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Frazzini and Petersen, the duo behind AQR's Betting Against Beta theory behind the low vol anomaly, have a new paper out on embedded leverage. Their theory is basically that investors are constrained in their allocation to equities, so overload on those equities with the highest betas in order to get more equity exposure. The paper looks at both levered ETFs, and options (from 1996-2010). Here's a graph showing the embedded leverage (aka omega) in options, and monthly returns.

Monthly Returns (y-axis) and Option Omega (x-axis)

(click to enlarge)

This adds more data to the fact that options are not just bad investments, but worse the more out-of-the-money they go. These are horrible long investments (large negative returns to out-of-the-money options).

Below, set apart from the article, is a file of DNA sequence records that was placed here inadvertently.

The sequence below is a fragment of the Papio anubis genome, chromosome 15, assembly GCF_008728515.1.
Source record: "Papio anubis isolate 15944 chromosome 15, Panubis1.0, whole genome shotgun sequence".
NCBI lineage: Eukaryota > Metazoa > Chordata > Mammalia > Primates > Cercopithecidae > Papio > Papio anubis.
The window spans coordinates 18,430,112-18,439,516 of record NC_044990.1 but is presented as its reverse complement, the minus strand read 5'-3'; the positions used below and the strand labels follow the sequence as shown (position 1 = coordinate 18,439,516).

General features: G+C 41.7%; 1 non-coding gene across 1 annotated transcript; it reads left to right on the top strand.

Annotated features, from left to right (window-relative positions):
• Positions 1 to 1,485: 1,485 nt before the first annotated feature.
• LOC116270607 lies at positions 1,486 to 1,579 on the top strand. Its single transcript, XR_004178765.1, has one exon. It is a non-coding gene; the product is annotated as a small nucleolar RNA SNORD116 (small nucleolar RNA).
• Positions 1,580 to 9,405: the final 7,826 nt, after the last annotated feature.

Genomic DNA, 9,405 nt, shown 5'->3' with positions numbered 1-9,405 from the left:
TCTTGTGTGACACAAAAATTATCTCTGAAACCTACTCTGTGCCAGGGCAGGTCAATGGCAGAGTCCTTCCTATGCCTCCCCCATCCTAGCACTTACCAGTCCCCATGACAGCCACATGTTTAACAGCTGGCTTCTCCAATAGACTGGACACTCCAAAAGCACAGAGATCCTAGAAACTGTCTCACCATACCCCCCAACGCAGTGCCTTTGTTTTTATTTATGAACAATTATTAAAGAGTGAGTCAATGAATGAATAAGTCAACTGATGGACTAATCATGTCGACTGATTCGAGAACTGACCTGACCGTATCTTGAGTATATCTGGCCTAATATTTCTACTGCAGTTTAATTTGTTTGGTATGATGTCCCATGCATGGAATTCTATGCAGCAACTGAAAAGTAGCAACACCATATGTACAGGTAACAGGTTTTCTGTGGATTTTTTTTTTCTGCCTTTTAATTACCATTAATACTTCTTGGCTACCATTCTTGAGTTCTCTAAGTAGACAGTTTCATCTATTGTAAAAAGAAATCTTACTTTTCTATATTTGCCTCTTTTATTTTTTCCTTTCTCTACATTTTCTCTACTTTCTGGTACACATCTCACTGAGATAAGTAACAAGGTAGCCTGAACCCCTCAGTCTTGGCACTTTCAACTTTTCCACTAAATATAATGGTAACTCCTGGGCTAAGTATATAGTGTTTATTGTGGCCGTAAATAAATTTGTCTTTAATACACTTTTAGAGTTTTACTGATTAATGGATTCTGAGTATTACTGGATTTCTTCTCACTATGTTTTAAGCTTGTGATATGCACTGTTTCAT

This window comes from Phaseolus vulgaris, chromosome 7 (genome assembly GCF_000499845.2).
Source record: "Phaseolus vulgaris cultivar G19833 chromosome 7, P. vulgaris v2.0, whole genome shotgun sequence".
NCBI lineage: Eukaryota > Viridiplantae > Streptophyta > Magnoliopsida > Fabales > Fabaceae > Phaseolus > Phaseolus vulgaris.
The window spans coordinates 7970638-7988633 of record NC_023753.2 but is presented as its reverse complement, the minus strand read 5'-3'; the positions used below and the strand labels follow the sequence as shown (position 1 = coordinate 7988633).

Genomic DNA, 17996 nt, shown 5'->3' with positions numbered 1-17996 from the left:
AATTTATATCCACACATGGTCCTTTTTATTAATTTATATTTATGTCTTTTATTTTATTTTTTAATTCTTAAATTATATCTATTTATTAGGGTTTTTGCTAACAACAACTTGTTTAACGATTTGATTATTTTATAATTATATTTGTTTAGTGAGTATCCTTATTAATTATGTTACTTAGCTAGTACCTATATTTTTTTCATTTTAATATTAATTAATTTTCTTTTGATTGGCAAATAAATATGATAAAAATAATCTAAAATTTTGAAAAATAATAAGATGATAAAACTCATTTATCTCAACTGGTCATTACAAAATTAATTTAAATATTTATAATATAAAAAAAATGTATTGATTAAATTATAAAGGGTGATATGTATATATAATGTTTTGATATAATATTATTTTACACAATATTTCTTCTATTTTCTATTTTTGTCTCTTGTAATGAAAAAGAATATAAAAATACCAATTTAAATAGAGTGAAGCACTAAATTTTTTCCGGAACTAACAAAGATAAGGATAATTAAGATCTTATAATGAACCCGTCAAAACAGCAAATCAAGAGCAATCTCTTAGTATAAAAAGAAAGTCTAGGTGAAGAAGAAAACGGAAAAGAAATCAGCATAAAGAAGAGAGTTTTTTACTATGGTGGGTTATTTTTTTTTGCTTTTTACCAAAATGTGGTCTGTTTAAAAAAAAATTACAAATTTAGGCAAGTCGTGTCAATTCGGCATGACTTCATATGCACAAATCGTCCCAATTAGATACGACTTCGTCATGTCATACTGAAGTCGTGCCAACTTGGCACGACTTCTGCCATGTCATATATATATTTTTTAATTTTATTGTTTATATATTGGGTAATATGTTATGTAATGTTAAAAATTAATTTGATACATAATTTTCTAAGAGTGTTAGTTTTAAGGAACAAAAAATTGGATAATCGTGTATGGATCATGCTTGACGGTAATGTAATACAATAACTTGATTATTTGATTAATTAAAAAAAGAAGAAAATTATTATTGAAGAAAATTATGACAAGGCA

I don't really see how this comports with their theory, however, because if investors want more access to the equity factor, they are getting extremely negative returns. Thus, it really isn't a rational theory of constrained optimization, but delusional speculation. Further, investors are acting the same to puts and calls, and constraints on access to short positions doesn't seem to make sense in their model unless they have heterogeneous (and persistently wrong) beliefs. So, the idea that rational, constrained, investors explains this effect doesn't make any sense. Perhaps they can explain.

Source: Embedded Leverage And Returns